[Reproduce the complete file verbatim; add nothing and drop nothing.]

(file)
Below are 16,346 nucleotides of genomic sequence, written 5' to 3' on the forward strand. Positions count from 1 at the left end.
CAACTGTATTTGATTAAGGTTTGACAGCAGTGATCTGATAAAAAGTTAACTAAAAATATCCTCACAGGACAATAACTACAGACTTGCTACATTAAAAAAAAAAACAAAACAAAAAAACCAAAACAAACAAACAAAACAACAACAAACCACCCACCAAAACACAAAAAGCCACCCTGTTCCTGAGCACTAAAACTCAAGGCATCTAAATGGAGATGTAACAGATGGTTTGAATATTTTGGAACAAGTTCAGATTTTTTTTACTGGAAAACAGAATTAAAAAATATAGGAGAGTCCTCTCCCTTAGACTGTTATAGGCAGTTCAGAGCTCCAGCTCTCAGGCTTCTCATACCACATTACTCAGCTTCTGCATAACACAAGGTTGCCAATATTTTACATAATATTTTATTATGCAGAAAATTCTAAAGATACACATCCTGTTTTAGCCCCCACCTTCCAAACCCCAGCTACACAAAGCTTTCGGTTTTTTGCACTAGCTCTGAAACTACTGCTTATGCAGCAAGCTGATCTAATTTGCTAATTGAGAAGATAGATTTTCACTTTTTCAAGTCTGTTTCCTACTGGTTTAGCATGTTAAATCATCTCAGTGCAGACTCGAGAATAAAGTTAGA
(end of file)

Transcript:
Below are 16,346 nucleotides of genomic sequence, written 5' to 3' on the forward strand. Positions count from 1 at the left end.
CAACTGTATTTGATTAAGGTTTGACAGCAGTGATCTGATAAAAAGTTAACTAAAAATATCCTCACAGGACAATAACTACAGACTTGCTACATTAAAAAAAAAAACAAAACAAAAAAACCAAAACAAACAAACAAAACAACAACAAACCACCCACCAAAACACAAAAAGCCACCCTGTTCCTGAGCACTAAAACTCAAGGCATCTAAATGGAGATGTAACAGATGGTTTGAATATTTTGGAACAAGTTCAGATTTTTTTTACTGGAAAACAGAATTAAAAAATATAGGAGAGTCCTCTCCCTTAGACTGTTATAGGCAGTTCAGAGCTCCAGCTCTCAGGCTTCTCATACCACATTACTCAGCTTCTGCATAACACAAGGTTGCCAATATTTTACATAATATTTTATTATGCAGAAAATTCTAAAGATACACATCCTGTTTTAGCCCCCACCTTCCAAACCCCAGCTACACAAAGCTTTCGGTTTTTTGCACTAGCTCTGAAACTACTGCTTATGCAGCAAGCTGATCTAATTTGCTAATTGAGAAGATAGATTTTCACTTTTTCAAGTCTGTTTCCTACTGGTTTAGCATGTTAAATCATCTCAGTGCAGACTCGAGAATAAAGTTAGA